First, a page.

Man with beard smiling and shaking hands with someone

Business leaders embrace a laughter handshake as a new way to network

A few individuals chose not to engage, but my brief was to shift the energy. An obvious ‘job done’ as people sat back down – you could see the smiles, feel the energy and see that they were more open to learn and receive the next agenda item. Laughter magic in action!

Sitting down, adrenalin pumping, I remembered all the things I’d meant to say. I’m glad I didn’t choose ‘safe’ – I felt uncomfortable and invited the room to feel something similar. Sharing an emotional experience enabled the group to connect on a more human level. The corporate audience can seem scary and unreachable, so it’s good to remember that we’re all people, with emotions and the same biological feel-good response to laughter. As long as you’re clear on the ‘why’ and lead the way, let the laughter do the hard work.

Photo credit: Jodie Humphries, Freelance Digital Marketing Extraordinaire


With Light Mind, Tabitha is on a mission to help people make new choices to feel better through laughter, carefree singing and encouraging playfulness.  Because when we feel better, we do better. 

Light Mind delivers ‘You’re having a laugh‘ which works as a positive addition to a Wellbeing day or Wellness event, or a team-building or team offsite event that enables attendees to feel good, connect as a team and realise we have a choice in where to invest our energy and the impact of this on personal wellbeing, performance and organisational culture.

Help! I’m in a ‘Fixed’ mindset hole and need to learn my way out…

An article on bravery, making choices and cheese sandwiches.  Read in full and share your thoughts on LinkedIn

I almost didn’t write this article until I realised I’d totally fallen into, and was flailing about in, a big black hole of the Fixed mindset. Lucky for me, I went for a run and listened to Carol Dweck’s audiobook ‘Mindset‘ (not for the first time, it really is a great book).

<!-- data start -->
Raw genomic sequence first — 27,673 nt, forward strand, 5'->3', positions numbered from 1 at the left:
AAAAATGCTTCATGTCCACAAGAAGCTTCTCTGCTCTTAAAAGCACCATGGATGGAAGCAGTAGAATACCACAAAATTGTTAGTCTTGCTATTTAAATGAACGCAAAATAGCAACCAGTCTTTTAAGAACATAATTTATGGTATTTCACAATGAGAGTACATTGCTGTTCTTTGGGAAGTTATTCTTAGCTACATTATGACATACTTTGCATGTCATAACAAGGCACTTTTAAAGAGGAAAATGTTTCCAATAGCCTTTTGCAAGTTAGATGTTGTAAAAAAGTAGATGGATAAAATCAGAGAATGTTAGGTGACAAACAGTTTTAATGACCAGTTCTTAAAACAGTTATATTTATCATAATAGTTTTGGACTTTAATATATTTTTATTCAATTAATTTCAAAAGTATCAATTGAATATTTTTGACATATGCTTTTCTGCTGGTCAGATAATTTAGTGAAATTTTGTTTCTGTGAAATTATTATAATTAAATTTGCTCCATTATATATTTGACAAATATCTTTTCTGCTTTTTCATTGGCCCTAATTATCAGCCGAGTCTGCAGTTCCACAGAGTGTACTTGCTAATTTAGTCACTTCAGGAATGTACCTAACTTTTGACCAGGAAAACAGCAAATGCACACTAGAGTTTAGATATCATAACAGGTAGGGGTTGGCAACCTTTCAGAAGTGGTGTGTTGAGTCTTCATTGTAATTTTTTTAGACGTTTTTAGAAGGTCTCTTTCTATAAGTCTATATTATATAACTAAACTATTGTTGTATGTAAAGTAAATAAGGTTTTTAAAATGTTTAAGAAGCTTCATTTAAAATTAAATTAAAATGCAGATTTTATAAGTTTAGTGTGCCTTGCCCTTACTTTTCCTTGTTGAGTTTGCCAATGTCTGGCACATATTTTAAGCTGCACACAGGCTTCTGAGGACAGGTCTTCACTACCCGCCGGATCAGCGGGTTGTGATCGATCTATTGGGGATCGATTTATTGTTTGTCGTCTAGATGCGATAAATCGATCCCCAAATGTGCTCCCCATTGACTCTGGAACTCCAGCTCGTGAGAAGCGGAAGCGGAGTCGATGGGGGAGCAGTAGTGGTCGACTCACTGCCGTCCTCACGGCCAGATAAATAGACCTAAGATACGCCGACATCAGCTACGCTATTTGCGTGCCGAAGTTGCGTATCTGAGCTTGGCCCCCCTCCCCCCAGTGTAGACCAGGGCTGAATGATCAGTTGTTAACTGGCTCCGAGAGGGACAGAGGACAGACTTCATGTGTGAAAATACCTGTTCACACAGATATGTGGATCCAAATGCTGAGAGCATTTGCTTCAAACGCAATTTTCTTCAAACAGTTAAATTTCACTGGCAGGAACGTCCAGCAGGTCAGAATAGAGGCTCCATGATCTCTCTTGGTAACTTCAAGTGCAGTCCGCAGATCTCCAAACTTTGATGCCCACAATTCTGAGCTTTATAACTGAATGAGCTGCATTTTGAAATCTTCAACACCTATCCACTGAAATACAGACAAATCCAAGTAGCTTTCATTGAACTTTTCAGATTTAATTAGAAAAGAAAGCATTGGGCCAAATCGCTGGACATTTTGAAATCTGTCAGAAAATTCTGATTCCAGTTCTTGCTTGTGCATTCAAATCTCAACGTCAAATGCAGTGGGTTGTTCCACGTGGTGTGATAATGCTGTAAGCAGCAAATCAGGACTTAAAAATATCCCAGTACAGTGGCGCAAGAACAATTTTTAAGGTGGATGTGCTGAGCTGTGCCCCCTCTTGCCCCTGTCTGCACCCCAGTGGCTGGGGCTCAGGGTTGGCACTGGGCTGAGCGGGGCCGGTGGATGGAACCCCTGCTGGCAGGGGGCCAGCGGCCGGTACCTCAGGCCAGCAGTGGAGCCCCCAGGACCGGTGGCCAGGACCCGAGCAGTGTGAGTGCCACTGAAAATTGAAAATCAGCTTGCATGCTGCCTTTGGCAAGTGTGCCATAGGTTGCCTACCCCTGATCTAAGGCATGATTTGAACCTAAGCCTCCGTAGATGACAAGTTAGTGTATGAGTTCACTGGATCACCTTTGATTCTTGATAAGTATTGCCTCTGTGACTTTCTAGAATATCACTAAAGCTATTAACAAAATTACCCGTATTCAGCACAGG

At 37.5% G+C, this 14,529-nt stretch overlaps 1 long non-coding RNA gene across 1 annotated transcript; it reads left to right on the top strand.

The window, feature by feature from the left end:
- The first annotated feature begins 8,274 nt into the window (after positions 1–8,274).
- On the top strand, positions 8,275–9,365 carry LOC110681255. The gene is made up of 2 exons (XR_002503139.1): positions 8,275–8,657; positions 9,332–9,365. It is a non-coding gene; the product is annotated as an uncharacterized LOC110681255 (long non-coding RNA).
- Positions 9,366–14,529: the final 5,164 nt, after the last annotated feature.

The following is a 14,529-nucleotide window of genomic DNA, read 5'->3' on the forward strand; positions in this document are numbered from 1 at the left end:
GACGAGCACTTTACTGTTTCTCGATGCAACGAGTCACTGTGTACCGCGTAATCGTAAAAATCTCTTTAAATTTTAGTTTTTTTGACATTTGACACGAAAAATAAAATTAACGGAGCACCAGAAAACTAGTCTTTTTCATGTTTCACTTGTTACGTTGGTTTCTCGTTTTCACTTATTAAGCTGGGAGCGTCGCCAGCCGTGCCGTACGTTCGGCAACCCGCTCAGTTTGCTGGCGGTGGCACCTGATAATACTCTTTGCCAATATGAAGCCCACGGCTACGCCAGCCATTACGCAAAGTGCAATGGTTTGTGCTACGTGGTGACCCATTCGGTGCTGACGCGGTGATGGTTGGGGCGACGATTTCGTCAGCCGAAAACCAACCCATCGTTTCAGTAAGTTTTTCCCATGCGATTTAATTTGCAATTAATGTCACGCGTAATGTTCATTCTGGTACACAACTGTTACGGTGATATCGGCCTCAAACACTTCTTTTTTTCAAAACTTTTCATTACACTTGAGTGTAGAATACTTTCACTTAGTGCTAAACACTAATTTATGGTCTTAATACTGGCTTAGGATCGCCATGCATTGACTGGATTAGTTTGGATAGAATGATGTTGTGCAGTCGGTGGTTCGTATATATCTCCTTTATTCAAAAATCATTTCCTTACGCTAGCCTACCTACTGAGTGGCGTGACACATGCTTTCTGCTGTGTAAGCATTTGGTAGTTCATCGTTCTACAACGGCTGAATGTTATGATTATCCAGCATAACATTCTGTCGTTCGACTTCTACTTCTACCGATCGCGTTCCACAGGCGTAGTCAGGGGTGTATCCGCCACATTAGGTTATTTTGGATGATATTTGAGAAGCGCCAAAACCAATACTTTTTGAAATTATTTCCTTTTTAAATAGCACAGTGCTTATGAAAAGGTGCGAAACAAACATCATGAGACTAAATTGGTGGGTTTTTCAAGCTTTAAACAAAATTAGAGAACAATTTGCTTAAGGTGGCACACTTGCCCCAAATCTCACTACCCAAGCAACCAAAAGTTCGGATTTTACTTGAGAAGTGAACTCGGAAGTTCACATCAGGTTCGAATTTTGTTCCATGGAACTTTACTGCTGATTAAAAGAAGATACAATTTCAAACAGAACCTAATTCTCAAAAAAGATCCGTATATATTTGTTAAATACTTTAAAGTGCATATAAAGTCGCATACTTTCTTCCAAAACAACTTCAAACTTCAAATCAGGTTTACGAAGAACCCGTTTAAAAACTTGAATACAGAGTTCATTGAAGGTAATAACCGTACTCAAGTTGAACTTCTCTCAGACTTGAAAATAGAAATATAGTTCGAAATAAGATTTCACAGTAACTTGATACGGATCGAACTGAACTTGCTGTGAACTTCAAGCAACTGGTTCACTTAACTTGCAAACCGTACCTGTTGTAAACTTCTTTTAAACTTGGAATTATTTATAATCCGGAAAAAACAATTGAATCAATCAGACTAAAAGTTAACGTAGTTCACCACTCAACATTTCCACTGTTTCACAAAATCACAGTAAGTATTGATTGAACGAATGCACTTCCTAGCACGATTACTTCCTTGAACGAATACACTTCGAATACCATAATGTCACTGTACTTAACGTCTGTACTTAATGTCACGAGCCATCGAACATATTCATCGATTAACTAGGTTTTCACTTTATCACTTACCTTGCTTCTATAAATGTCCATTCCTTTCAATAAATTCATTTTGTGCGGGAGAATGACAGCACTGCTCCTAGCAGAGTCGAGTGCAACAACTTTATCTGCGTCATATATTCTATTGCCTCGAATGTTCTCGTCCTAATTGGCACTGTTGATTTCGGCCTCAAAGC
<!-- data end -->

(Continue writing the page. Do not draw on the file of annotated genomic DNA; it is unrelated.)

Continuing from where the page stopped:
My revelation? The only thing holding me back was my own mind. Thinking that whatever I put out there in the public domain, at this precious time of starting up a new business, would need to be received as perfect, beautifully articulate and the full package. I was also fearful to share a concept that I know some view as ‘alternative’. There is so much of ‘me’ in it that I was scared of being judged and how it would therefore reflect on me as a person. All.  Very.  Human.

“You miss 100% of the shots you don’t take” – recent advice from a 10 year old

The irony here? The core belief at the heart of my new business Light Mind, is that ‘mindset matters‘. A growth mindset way of thinking about the same scenario is to recognise that it’s ALWAYS a work in progress, asking for input is a fantastic opportunity to learn and building a direct understanding of challenges facing businesses today can only help me refine my message. Also, that it’s brave to be vulnerable – the fixed mindset route would have been to play it safe and keep my thoughts to myself.

Read full article on LinkedIn